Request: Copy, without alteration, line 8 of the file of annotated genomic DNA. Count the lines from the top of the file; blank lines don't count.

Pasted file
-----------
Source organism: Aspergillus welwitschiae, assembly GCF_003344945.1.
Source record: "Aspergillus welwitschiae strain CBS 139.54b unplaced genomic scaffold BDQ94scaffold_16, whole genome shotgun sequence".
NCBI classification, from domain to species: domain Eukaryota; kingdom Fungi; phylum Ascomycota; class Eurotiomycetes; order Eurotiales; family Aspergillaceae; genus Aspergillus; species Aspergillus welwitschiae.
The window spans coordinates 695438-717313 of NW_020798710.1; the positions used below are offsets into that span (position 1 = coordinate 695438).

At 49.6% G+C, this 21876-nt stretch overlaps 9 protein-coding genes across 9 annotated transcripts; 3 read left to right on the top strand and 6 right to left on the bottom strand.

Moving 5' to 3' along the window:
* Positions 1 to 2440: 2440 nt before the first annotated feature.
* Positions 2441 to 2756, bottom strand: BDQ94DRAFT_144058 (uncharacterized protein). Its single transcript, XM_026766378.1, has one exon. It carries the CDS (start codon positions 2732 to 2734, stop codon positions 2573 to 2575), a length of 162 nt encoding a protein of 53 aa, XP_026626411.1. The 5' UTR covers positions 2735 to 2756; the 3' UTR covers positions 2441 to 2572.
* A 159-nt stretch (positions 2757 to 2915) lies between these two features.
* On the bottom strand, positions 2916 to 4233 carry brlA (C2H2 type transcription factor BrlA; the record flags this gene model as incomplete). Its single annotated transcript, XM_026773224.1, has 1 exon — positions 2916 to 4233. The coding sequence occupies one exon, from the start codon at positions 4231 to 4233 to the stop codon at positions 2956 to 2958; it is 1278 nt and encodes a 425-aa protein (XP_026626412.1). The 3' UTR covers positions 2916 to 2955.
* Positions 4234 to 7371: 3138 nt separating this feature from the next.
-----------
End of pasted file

* Positions 2441 to 2756, bottom strand: BDQ94DRAFT_144058 (uncharacterized protein). Its single transcript, XM_026766378.1, has one exon. It carries the CDS (start codon positions 2732 to 2734, stop codon positions 2573 to 2575), a length of 162 nt encoding a protein of 53 aa, XP_026626411.1. The 5' UTR covers positions 2735 to 2756; the 3' UTR covers positions 2441 to 2572.